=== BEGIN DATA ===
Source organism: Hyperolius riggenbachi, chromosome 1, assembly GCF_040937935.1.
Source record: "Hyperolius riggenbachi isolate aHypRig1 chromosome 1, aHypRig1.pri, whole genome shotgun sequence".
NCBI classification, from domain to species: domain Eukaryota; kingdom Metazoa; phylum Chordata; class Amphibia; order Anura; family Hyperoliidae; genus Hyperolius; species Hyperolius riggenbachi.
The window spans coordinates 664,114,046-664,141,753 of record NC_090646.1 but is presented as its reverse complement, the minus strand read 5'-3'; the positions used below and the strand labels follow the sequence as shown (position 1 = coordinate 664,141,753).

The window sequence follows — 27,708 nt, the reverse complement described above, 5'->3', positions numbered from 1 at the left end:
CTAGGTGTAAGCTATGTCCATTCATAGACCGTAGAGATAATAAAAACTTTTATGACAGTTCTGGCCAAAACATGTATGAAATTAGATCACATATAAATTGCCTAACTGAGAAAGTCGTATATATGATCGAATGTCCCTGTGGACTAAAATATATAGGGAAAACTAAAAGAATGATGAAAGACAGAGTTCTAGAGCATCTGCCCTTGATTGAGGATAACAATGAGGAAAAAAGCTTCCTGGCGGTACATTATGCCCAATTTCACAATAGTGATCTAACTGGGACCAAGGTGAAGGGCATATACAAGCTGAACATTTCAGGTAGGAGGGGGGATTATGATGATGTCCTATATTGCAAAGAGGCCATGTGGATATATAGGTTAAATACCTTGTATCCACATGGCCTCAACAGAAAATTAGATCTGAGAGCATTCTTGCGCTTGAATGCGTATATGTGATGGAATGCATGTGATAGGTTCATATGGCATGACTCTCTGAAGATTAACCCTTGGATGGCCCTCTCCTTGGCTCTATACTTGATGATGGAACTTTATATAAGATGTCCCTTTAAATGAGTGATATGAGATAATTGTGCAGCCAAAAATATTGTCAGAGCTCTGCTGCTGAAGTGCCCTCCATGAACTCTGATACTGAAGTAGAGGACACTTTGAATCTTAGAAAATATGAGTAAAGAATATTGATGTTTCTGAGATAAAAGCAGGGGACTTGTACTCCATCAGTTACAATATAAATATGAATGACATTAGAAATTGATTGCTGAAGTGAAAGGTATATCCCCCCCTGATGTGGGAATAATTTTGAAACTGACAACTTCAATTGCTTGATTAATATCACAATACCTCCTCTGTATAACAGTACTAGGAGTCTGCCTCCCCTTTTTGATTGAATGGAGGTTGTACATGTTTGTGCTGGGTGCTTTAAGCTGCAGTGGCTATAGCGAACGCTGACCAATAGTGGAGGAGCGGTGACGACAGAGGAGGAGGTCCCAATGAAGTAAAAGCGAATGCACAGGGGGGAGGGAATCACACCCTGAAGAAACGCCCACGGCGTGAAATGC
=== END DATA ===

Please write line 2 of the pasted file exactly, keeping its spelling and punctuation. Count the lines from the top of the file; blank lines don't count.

Source record: "Hyperolius riggenbachi isolate aHypRig1 chromosome 1, aHypRig1.pri, whole genome shotgun sequence".